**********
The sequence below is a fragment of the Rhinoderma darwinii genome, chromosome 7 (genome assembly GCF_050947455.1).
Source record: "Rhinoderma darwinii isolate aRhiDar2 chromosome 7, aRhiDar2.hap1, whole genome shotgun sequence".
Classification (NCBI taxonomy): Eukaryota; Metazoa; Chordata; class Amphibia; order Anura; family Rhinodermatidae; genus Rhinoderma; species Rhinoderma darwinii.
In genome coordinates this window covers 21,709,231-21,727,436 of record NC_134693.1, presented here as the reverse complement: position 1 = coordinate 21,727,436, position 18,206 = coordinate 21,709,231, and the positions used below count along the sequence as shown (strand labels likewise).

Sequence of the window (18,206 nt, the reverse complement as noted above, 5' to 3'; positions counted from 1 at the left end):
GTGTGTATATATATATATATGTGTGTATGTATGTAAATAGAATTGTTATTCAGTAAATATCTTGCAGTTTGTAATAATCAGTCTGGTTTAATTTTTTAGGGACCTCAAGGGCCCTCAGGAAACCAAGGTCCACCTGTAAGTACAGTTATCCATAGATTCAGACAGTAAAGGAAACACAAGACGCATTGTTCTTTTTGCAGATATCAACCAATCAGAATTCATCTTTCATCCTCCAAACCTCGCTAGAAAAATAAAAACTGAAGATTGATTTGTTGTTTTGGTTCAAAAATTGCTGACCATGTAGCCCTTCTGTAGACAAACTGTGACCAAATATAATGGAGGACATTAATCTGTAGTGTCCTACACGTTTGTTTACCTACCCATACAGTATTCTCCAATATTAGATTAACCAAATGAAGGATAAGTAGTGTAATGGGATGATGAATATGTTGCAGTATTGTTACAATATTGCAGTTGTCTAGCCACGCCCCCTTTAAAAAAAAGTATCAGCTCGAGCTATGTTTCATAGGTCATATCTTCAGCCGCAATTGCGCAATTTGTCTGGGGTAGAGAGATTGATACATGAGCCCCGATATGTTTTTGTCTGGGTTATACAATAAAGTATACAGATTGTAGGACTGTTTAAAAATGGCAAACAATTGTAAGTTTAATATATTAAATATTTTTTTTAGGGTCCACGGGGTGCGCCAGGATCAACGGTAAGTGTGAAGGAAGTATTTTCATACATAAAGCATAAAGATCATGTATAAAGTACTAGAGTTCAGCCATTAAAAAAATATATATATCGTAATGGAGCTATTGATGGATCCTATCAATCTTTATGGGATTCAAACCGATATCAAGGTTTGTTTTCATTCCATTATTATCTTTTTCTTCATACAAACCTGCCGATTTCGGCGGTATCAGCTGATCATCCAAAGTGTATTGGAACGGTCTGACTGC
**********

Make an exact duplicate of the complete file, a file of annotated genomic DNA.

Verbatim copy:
The sequence below is a fragment of the Rhinoderma darwinii genome, chromosome 7 (genome assembly GCF_050947455.1).
Source record: "Rhinoderma darwinii isolate aRhiDar2 chromosome 7, aRhiDar2.hap1, whole genome shotgun sequence".
Classification (NCBI taxonomy): Eukaryota; Metazoa; Chordata; class Amphibia; order Anura; family Rhinodermatidae; genus Rhinoderma; species Rhinoderma darwinii.
In genome coordinates this window covers 21,709,231-21,727,436 of record NC_134693.1, presented here as the reverse complement: position 1 = coordinate 21,727,436, position 18,206 = coordinate 21,709,231, and the positions used below count along the sequence as shown (strand labels likewise).

Sequence of the window (18,206 nt, the reverse complement as noted above, 5' to 3'; positions counted from 1 at the left end):
GTGTGTATATATATATATATGTGTGTATGTATGTAAATAGAATTGTTATTCAGTAAATATCTTGCAGTTTGTAATAATCAGTCTGGTTTAATTTTTTAGGGACCTCAAGGGCCCTCAGGAAACCAAGGTCCACCTGTAAGTACAGTTATCCATAGATTCAGACAGTAAAGGAAACACAAGACGCATTGTTCTTTTTGCAGATATCAACCAATCAGAATTCATCTTTCATCCTCCAAACCTCGCTAGAAAAATAAAAACTGAAGATTGATTTGTTGTTTTGGTTCAAAAATTGCTGACCATGTAGCCCTTCTGTAGACAAACTGTGACCAAATATAATGGAGGACATTAATCTGTAGTGTCCTACACGTTTGTTTACCTACCCATACAGTATTCTCCAATATTAGATTAACCAAATGAAGGATAAGTAGTGTAATGGGATGATGAATATGTTGCAGTATTGTTACAATATTGCAGTTGTCTAGCCACGCCCCCTTTAAAAAAAAGTATCAGCTCGAGCTATGTTTCATAGGTCATATCTTCAGCCGCAATTGCGCAATTTGTCTGGGGTAGAGAGATTGATACATGAGCCCCGATATGTTTTTGTCTGGGTTATACAATAAAGTATACAGATTGTAGGACTGTTTAAAAATGGCAAACAATTGTAAGTTTAATATATTAAATATTTTTTTTAGGGTCCACGGGGTGCGCCAGGATCAACGGTAAGTGTGAAGGAAGTATTTTCATACATAAAGCATAAAGATCATGTATAAAGTACTAGAGTTCAGCCATTAAAAAAATATATATATCGTAATGGAGCTATTGATGGATCCTATCAATCTTTATGGGATTCAAACCGATATCAAGGTTTGTTTTCATTCCATTATTATCTTTTTCTTCATACAAACCTGCCGATTTCGGCGGTATCAGCTGATCATCCAAAGTGTATTGGAACGGTCTGACTGC